In the Studio: Unity Grey


[Unity Grey (2012) /Image & Artwork: designslinger studio]

If you are a Frank Lloyd Wright fan, it's often hard to create a personal top 10 favorites
list. For a lot of us there are 20 top 10 buildings - not to mention furniture, art glass and fabric - constantly jockeying for those coveted top slots. Luckily as residents of the city of Chicago, many of our faves are just a hop, skip, jump and el-ride away. And one that always makes our top five, is the architect's 1909 Unity Temple in nearby Oak Park.


[Unity Temple (1909) Frank Lloyd Wright, architect /Image & Artwork: designslinger studio]

In an eventful and long-lived life, 1909 was a big year for Wright. He'd just finished designing a house for Frederick Robie, closed his Oak Park studio, and headed to Europe to oversee the publication of the now famous Wasmuth Portfolio, which modernists such as Walter Gropius and Mies van der Rohe credited with influencing their points-of-view on how a building could be built.


[Unity Grey - black key block /Image & Artwork: designslinger studio]

Wright didn't leave for Europe on his own, he was accompanied by Mamah Borthwick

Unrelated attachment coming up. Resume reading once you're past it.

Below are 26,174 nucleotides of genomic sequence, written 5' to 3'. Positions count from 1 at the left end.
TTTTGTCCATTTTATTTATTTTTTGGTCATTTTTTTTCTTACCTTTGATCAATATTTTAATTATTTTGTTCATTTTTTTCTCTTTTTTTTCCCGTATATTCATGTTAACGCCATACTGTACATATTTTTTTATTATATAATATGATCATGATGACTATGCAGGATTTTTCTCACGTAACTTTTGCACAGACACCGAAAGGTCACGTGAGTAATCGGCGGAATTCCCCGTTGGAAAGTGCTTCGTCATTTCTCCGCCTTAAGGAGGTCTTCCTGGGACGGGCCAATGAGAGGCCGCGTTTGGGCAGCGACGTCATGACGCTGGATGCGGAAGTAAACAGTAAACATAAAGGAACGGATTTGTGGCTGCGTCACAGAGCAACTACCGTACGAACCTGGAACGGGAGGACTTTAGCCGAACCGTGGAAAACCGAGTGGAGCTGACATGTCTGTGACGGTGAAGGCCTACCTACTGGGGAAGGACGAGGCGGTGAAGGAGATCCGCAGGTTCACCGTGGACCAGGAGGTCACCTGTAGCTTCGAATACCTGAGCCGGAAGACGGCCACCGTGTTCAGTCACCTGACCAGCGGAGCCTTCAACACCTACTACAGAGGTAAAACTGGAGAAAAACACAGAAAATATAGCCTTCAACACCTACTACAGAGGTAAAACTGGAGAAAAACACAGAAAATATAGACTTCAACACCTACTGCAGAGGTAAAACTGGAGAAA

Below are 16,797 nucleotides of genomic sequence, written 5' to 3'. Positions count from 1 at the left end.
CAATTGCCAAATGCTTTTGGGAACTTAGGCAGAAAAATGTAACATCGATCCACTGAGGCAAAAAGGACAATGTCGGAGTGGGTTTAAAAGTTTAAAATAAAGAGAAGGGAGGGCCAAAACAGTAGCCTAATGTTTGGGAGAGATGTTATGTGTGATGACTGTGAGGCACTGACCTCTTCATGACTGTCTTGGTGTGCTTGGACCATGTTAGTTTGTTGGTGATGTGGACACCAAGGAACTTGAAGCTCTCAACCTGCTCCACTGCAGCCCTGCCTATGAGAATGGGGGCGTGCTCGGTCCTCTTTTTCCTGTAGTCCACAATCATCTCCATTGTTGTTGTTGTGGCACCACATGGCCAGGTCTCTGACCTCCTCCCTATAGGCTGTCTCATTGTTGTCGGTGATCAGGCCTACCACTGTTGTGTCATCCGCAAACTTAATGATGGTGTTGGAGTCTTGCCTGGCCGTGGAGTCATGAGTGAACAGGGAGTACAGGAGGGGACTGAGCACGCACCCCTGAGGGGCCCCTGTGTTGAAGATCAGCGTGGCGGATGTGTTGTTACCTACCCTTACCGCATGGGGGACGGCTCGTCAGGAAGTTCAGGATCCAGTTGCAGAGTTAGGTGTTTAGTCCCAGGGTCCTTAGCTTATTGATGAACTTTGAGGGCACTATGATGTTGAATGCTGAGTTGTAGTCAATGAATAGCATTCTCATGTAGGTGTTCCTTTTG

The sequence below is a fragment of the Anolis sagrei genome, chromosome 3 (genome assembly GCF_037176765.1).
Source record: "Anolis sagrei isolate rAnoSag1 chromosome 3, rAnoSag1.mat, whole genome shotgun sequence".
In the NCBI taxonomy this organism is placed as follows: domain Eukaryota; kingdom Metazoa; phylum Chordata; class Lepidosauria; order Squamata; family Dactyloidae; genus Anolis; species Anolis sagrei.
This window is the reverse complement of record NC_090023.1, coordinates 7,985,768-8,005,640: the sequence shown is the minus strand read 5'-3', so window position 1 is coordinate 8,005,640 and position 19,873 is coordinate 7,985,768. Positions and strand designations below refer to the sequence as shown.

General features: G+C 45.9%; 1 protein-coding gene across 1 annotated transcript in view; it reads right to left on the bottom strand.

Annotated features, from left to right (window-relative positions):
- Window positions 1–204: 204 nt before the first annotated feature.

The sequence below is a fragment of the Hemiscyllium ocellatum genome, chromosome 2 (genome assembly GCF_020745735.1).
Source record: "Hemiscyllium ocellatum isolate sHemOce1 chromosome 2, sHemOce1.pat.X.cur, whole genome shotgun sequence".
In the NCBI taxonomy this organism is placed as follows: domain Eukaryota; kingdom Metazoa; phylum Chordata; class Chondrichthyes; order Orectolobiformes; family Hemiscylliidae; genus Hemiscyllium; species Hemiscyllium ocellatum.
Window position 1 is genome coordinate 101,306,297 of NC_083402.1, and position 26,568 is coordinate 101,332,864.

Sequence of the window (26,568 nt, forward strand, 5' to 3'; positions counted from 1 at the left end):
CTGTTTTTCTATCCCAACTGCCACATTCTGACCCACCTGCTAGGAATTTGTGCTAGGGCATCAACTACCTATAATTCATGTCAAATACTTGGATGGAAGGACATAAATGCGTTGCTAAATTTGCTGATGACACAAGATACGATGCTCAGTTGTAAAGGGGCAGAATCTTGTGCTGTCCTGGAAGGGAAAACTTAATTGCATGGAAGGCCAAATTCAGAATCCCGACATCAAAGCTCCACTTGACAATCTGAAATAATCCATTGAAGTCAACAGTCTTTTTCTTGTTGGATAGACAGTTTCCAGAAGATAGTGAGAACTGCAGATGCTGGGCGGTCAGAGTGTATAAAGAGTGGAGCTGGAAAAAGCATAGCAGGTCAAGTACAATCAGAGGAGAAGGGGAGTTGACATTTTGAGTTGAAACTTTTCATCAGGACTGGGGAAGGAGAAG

Cheney, the wife of client Edwin Cheney, who became the architect's partner and muse until her horrific death at their Wisconsin home in 1914. Wright never returned to Oak Park as the master of Prairie School design, but some of his best work still resides on the streets of the west Chicago suburb.


[Unity Grey - print and lino plate /Image & Artwork: designslinger studio]

The poured concrete forms of the exterior of Unity Temple are such a beautiful study in mass and scale. And when you throw-in the dramatic display of light and shadow on the building's surface it was hard to do just one version. But this is where we started: one drawing, two blocks of color, and a brilliantly white sheet of thick French-made paper.

See this interpretation of Wright's inspirational temple at: Unity Grey.


 
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